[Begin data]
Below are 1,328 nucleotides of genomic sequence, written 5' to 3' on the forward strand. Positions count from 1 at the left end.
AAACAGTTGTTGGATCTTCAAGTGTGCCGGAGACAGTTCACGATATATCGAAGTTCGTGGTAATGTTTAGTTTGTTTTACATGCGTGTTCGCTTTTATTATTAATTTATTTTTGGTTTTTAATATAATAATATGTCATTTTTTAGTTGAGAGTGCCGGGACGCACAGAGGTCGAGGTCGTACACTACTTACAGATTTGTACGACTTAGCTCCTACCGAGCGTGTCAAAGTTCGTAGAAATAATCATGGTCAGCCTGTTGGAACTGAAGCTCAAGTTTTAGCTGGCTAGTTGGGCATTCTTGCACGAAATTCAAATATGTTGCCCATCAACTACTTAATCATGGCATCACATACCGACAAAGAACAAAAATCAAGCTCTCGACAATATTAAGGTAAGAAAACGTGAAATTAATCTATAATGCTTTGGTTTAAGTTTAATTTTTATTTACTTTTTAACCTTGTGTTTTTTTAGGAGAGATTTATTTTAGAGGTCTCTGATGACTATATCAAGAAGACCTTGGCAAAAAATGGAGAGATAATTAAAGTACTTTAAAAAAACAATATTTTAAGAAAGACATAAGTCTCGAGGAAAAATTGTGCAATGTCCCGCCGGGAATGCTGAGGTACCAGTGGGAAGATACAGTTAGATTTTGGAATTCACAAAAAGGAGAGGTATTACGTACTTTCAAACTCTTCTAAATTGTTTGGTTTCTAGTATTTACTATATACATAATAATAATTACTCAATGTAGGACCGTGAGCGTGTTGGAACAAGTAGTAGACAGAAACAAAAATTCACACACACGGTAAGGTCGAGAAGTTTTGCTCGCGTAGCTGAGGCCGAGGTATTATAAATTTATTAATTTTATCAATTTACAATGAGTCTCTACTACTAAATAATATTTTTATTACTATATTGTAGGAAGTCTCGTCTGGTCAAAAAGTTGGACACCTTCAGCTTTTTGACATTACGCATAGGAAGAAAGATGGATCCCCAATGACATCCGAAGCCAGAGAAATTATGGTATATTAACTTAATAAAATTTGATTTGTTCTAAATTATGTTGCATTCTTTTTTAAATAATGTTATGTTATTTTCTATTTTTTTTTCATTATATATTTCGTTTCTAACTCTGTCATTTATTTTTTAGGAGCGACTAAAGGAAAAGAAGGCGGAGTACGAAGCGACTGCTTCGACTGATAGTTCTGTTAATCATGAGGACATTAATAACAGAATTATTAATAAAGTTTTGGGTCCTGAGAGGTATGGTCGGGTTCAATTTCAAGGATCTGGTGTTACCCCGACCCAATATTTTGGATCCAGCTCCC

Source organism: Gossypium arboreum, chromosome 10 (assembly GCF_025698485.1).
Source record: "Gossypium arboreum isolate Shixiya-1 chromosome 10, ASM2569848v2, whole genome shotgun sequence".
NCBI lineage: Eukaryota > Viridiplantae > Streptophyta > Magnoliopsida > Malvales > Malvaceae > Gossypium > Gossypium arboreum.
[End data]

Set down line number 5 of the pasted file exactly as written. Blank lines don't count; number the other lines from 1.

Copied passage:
NCBI lineage: Eukaryota > Viridiplantae > Streptophyta > Magnoliopsida > Malvales > Malvaceae > Gossypium > Gossypium arboreum.